Modern technology knocked on the doors of the 21st century with the introduction of the first-ever iPhone. Why this seems like a milestone as important as the launch of PCs or even the internet, is simply because of the accessibility that the iPhones ushered in. For the first time in years, a device ahead of its time seemed to be more reachable (and usable) than the bulky pieces of technology the world was accustomed to. Since then, there’s honestly no looking back.
The global smartphone sales skyrocketed once Android entered the market with more affordable, customizable phones and the ever-growing number of applications that are available at the user’s disposal- for knowledge, communication and entertainment. These smartphones did everything a laptop or a computer could, taking only a fraction of space as compared to the computer.
The developed nations and high-income countries were the obvious first choice that leaned towards smartphone adoption. The smartphones slowly started appearing in the day-to-day lives of people, making occasional appearances in the workplace first and then the schools. Saying that the impact was drastic is a mere understatement. This penetration, of course along with the internet teamed up to be a pivotal moment in the way living was perceived. High-performing tasks were automated with modern industrialization and workflows driven by computers, but it was the smartphone that truly revolutionized human lives.
The world came closer, communication became super-efficient, new pathways of learning were opened and the sky was the limit in the true sense.
Mobile phone adoption- the changing times
Fast forward to today and the global mobile phone adoption is startling. According to a survey performed in 2019, in the least developed countries classified by the United Nations, the average mobile cellular adoption rate per 100 people was 69.06, the number being even higher for the high-income countries.
What this also means is that along with the global phenomenon of democratization of finance, information and industrialization, the democratization of technology is gradually picking up. Technology can serve as one of the biggest social equalizers, ensuring that equal opportunities are extended to all, irrespective of their social, geographical and cultural backgrounds. The democratization of technology is not only limited to individuals using the best and the latest technology but also the difference in technological infrastructure between small, medium and large businesses. The only caveat that stands between the full-fledged democratization of technology is the economic encumbrance.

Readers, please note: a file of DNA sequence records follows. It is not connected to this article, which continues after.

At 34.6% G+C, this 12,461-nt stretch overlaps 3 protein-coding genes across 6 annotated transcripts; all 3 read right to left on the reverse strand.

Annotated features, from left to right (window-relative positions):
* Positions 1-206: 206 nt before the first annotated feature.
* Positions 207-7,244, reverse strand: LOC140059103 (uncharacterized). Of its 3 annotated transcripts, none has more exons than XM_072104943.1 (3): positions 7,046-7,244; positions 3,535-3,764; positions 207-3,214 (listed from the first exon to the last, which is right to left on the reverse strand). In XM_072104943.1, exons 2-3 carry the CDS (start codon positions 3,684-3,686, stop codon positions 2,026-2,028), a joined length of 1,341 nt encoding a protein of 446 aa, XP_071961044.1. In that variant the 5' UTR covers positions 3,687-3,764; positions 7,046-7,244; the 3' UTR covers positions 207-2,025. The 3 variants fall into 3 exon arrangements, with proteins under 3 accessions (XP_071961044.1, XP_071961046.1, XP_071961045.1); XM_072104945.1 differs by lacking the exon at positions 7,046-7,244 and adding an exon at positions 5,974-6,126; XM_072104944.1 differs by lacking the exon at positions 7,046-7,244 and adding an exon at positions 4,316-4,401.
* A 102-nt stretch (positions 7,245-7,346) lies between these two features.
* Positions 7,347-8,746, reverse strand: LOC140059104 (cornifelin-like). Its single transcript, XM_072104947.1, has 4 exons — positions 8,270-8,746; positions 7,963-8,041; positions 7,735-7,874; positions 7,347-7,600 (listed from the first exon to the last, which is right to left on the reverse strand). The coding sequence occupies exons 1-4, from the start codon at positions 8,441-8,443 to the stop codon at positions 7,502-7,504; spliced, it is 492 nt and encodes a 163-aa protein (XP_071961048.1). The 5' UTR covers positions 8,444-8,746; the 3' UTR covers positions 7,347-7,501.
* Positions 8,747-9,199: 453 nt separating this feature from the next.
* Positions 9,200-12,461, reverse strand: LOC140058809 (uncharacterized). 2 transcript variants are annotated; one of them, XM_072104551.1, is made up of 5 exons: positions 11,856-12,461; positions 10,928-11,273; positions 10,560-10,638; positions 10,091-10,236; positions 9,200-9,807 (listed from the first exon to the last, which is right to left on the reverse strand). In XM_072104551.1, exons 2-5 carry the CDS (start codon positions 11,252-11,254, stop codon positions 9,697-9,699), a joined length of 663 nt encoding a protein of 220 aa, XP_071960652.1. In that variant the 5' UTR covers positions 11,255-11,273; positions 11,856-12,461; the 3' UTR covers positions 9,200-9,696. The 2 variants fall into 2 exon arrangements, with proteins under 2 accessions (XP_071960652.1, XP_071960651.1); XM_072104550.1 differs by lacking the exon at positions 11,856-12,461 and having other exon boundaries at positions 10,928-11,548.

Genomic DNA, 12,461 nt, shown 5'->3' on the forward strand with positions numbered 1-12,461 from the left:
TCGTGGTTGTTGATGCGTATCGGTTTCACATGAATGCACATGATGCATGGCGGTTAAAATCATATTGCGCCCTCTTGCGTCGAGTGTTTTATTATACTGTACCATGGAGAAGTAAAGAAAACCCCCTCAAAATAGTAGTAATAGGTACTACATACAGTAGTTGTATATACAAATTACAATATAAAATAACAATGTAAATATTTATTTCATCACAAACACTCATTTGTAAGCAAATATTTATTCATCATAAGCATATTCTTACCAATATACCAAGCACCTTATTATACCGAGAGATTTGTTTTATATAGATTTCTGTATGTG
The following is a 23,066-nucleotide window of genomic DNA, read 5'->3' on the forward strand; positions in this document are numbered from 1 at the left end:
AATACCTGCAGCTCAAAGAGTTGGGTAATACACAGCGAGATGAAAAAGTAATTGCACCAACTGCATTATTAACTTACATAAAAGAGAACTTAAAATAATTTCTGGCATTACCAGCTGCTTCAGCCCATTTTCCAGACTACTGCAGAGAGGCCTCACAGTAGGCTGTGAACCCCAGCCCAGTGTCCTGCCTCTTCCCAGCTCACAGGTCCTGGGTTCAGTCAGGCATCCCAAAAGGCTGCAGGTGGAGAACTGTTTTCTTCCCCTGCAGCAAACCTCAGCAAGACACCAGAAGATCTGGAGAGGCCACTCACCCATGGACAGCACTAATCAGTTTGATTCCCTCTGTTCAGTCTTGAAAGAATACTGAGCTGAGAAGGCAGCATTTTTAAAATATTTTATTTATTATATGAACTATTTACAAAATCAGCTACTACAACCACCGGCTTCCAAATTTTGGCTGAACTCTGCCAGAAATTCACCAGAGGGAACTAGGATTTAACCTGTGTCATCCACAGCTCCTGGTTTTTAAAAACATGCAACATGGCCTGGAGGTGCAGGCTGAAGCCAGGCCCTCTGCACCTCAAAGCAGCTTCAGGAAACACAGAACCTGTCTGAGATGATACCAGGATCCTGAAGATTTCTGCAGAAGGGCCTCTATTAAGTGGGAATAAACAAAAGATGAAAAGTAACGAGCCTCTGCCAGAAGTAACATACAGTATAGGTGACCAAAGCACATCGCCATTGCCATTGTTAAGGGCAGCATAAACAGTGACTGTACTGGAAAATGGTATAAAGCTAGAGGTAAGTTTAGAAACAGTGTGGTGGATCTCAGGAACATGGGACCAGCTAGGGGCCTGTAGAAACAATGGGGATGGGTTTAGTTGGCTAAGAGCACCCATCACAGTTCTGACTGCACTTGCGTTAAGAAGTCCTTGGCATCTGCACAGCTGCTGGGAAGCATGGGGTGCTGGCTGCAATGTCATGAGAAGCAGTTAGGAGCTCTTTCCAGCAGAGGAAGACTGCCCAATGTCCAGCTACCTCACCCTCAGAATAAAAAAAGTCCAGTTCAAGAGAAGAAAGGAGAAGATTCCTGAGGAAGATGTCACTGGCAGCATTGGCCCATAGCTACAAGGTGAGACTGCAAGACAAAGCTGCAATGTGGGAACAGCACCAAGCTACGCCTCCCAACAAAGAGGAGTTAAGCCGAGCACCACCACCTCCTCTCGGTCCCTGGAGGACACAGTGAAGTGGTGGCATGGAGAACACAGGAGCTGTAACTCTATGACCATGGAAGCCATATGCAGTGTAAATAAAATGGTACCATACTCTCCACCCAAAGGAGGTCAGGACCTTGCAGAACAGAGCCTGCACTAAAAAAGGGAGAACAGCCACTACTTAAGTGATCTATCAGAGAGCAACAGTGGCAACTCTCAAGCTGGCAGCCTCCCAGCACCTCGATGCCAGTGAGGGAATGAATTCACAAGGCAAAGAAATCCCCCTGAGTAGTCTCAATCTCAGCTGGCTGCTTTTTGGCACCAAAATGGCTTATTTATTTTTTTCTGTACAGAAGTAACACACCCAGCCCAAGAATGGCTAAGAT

Naturally, to make the technology more accessible, shrinking the production costs of devices- both hardware and software, seems like the more conspicuous choice, which is practically impossible to bring into reality. Technology, especially consumer technology is getting cheaper but at the stake of innovation, not to mention the smaller tech (supported by Moore’s law), manufacturing advances and overall cheaper hardware.
And yet in several parts of the world, technology accessibility is rare and highly coveted. When people do not have access to several basic needs for survival, technology seems to take the unhurried preference, standing in the way of global democratization.
This is where device financing can step in.
Device financing- the golden midway
Device financing can help turn the tide by matching technology offerers with the ones who need to have access to the technology without causing financial burdens. A model that is widely used and accepted in the developed nations for making modern technology readily available (think new iPhone every year), the device financing model doesn’t seem to have caught up in the developing or underdeveloped geographies.
It is not that these countries or technology enablers in these countries haven’t been aware of these systems where individuals or businesses can procure devices such as smartphones at low upfront costs and pay regular installments against its usage, but it is the challenges that come along with device financing that has intercepted the acceptance of the same.
The lack of a comprehensive, singular social payment system makes the ‘device on credit’ model far from fathomable in several countries. The device financing companies, the telecom carriers selling pre-bundled device + SIM service combination and other financial institutions shy away from the device financing model in underserved markets simply because it is too much work and too much financial risk.
The devices, once leased out cannot be tracked for regular payments due to the lack of a centralized credit scoring system. The recovery of these devices hence becomes impossible, if not cumbersome up on missed payments. The struggle is real and there is no quick fix. Only a dedicated solution that can streamline the end-to-end device financing without perturbing the end-user experience can come to the rescue (or recovery, quite literally).
Learn More: How to Push Payment Reminders with NuovoPay?
One of the primary motivations, when we set out to create NuovoPay, was serving this exact purpose. Bridging the gap between the underserved and the abundant with technology, for technology by using technology was our pursuit. After all, this is what democratization really means.